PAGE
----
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The Cost of Employee Turnover vs. The Cost of a New Retirement Plan

Research shows that retirement benefits offer a powerful way to help businesses avoid employee turnover costs. In this article, we provide a way of analyzing the costs associated with each. This article was adapted from a post published by Common Wealth, a Canadian based, technology driven retirement savings provider.

In comparing the likely cost of a retirement plan with the potential savings and reduced turnover cost from having a plan, there are three main parts to the analysis:

  1. Determine the cost of turnover

  2. Determine the cost of a new retirement plan

  3. Estimate the impact of the retirement plan on turnover

The Cost of Voluntary Turnover

You intuitively understand the pain of valuable employees walking out the door, but to measure the real impact of employee turnover, you can use a formula to calculate the annual cost:

Cost per departing employee x number of departing employees / year

The cost per departing employee should include:

Offboarding costs: knowledge transfer, exit interviews, unpaid vacation, and lost productivity by the departing employee.

Recruitment costs: time to define the new position, job posting and advertising fees, external recruiters, resume screening, interviews, reference checks, hiring bonuses, relocation costs, cost of other candidate evaluations

Onboarding and training costs: training, management and coaching time by the team to bring the new employee up to speed

Lost productivity: time it takes for the new employee to become a fully productive member of the team, which can vary widely by role and industry.

Other costs resulting from a resourcing gap: slower customer service, delayed product development, increased operational mistakes, and low employee morale during the time it takes to recruit and ramp up a new hire.

According to Gallup, these costs can add up to between 50% and 200% of an employee's annual salary. A 2021 survey of Canadian hiring decisionmakers conducted by The Harris Poll found the total to be about $22,000 per year on average or about 36% of the average wage.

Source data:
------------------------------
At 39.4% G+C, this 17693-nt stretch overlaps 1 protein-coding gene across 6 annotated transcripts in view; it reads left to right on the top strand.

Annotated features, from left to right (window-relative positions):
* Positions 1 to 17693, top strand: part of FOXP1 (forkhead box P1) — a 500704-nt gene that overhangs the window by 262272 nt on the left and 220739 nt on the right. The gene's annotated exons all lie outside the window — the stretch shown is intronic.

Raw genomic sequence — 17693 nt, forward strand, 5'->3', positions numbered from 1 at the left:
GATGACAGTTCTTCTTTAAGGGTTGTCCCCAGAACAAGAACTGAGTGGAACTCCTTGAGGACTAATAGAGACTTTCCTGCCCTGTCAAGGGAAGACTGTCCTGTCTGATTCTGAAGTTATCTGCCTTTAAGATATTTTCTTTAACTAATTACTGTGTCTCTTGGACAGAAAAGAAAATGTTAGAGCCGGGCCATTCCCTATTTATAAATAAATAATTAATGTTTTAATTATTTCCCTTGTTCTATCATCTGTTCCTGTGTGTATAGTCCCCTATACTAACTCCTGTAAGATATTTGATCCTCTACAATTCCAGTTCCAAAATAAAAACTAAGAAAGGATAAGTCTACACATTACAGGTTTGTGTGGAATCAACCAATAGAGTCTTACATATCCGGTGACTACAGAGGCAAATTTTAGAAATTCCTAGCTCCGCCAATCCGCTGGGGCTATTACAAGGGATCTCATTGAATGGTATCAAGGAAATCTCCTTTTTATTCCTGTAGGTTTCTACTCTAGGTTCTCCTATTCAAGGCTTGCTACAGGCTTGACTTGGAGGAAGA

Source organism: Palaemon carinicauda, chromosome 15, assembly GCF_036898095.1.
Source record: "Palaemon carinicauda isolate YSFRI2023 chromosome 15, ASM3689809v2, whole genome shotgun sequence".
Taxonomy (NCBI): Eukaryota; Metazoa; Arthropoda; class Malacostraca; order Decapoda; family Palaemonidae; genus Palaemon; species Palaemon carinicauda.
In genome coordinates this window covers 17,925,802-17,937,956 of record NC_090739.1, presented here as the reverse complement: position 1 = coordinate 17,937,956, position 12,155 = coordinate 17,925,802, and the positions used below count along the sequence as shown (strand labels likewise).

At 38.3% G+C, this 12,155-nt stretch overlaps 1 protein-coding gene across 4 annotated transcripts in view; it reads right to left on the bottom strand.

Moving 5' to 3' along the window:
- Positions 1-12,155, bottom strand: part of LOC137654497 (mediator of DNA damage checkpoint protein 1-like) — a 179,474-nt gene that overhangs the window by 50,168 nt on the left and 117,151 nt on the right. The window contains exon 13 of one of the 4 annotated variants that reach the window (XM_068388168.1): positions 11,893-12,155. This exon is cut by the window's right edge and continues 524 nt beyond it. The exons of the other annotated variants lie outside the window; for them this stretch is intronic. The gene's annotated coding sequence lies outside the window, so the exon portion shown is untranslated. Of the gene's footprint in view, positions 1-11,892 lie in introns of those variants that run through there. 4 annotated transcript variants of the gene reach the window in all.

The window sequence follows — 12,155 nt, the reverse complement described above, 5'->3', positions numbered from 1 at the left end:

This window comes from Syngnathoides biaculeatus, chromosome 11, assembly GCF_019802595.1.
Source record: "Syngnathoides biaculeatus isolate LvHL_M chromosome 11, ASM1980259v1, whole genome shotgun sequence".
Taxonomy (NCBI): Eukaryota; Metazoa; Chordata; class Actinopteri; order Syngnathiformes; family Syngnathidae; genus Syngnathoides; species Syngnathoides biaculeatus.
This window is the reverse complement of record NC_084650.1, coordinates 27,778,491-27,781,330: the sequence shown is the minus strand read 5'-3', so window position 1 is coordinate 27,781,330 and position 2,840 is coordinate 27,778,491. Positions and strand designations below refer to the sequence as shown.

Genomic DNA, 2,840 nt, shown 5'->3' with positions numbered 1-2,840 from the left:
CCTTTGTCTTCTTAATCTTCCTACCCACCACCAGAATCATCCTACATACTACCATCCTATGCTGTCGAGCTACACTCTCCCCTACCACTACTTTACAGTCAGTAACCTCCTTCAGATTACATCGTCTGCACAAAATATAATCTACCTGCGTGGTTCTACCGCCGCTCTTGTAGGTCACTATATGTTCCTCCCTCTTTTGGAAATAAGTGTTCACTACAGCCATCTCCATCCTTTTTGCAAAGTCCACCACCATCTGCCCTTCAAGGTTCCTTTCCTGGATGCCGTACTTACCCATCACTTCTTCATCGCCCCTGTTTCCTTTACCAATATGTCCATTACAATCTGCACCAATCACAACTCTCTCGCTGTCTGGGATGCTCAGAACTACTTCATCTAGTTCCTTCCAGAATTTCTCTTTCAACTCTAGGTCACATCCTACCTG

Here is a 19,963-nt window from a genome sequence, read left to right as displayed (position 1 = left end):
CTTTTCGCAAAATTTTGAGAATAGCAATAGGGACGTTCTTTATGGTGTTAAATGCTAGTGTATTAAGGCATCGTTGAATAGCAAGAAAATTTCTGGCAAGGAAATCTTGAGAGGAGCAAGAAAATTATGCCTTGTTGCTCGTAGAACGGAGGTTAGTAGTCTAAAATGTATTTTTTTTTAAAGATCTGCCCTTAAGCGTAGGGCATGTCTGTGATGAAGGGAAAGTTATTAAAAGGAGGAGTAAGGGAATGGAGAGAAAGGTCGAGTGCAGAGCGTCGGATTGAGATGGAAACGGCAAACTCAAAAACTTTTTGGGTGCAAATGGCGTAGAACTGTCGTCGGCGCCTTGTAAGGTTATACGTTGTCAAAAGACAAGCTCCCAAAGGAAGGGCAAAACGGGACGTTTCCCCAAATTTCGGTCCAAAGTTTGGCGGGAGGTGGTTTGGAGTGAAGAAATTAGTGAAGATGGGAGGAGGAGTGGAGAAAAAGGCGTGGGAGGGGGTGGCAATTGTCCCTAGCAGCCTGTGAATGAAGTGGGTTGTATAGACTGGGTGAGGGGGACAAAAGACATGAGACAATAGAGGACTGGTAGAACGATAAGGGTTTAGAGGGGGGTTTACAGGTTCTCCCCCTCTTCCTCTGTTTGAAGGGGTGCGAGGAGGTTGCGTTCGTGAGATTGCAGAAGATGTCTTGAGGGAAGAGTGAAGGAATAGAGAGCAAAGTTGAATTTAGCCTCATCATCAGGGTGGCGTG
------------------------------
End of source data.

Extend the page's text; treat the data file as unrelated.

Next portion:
The Harris Poll survey also found that per-employee costs increased with company size, with 35% of companies with 100+ employees saying that turnover cost them over $50,000 per employee. The more specialized the workforce, the higher the recruiting and onboarding timelines and costs.

The calculation to determine the cost of turnover at your organization is therefore calculated as:

Average salary x 36% - 200% depending on the specialization of your organization x number of employees leaving within a calendar year

The Cost of a New Retirement Plan

Calculating the cost of a retirement plan considers these three elements:

Employer match costs: Calculate your match using an average participation rate of 70%. In a deferred profit sharing plan (DPSP), match costs are likely to be lower because employer contributions are returned to the employer if an employee departs within a maximum two-year vesting period.

Set up and administrative costs: Determine the internal costs associated with administering a retirement plan. This can be reduced by using a provider with enhanced technology.

Tax / source deduction savings (if using a Deferred Profit Sharing Plan): Employer contributions into a DPSP are not subject to CPP or EI premiums or provincial payroll taxes.

The Impact of a Retirement Plan on Voluntary Turnover

Research indicates that having a workplace retirement plan has a significant positive impact on retention. The US HR tech firm Gusto found in 2022 that a retirement plan reduced the risk of quitting by 40% during an employee's first year.

The Center for Retirement Research found that offering a retirement plan increased employee tenure by between 2.7 and 5.8 years, depending on the type of plan being offered.

Common Wealth conducted a study with the Healthcare of Ontario Pension Plan, where Canadian employers ranked retirement benefits as the second most powerful tool for retention.

You might use a range of 20%-40% reduction in turnover if dealing with a higher-income group, and 50-60% if dealing with a lower-earning group.  

In Conclusion

In this example, the return on investment is over 100% when a group savings plan is introduced.

We'd love to discuss how a group savings plan can align with your organization's goals. Book a meeting today.


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